Sotheby’s is selling the blue number 10 Argentina shirt in an online sale that runs until May 4.
A few hours after bidding opened, the site showed that a first offer of £4 million ($5.2 million) — matching the low end of the auction house’s pre-sale estimate — had been registered.
That would set a new record price for a football jersey at auction.
The record for a game-worn shirt from any sport is $5.6 million, set in 2019 for a jersey Babe Ruth wore while on the New York Yankees.
Maradona’s daughter cast doubt on the sale earlier this month when she claimed that the shirt put up for auction had been the one her father wore in the goalless first half, not the second when he scored his two goals.
Sotheby’s insists they have the right shirt, though.
It had been owned since the end of the controversial encounter by opposing midfielder Steve Hodge, who swapped his jersey with Maradona after England lost 2-1.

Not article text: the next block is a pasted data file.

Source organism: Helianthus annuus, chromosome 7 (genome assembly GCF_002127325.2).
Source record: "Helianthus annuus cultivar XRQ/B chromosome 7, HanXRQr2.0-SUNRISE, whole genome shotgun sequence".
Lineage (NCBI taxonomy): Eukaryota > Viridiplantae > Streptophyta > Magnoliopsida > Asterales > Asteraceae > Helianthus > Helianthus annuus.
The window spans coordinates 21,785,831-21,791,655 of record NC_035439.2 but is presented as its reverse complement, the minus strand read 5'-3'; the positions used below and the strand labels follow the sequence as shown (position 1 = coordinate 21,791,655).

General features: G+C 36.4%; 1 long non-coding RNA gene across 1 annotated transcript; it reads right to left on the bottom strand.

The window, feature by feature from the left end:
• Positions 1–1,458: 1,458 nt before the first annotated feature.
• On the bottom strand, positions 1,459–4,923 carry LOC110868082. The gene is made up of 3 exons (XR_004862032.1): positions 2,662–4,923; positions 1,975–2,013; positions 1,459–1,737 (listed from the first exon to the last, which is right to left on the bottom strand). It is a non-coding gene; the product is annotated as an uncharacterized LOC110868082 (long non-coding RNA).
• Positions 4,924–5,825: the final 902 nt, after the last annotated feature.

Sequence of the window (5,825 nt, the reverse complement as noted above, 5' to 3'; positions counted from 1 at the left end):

Hodge, whose autobiography is titled “The man with Maradona’s shirt,” has for the past 20 years loaned the jersey to be on public display at the National Football Museum in Manchester.
The quarter-final showdown became etched in football folklore for Maradona’s two goals — one notorious and one sublime — in Mexico City’s seething Aztec Stadium.
The first came shortly after half-time when Hodge, on the edge of the England penalty area, intercepted a pass and flicked the ball back towards goal.
Maradona, running into the box, rose with England’s goalkeeper Peter Shilton and punched the ball into the net. He later said the goal had been scored “a little with the head of Maradona, a little with the hand of God.”
Soon after, Maradona left five English defenders in his wake before gliding past Shilton and slotting home for a strike that was voted “Goal of the Century” in a 2002 FIFA poll.
Argentina went on to win the final and Maradona, who died from a heart attack in 2020, became worshipped in his home country.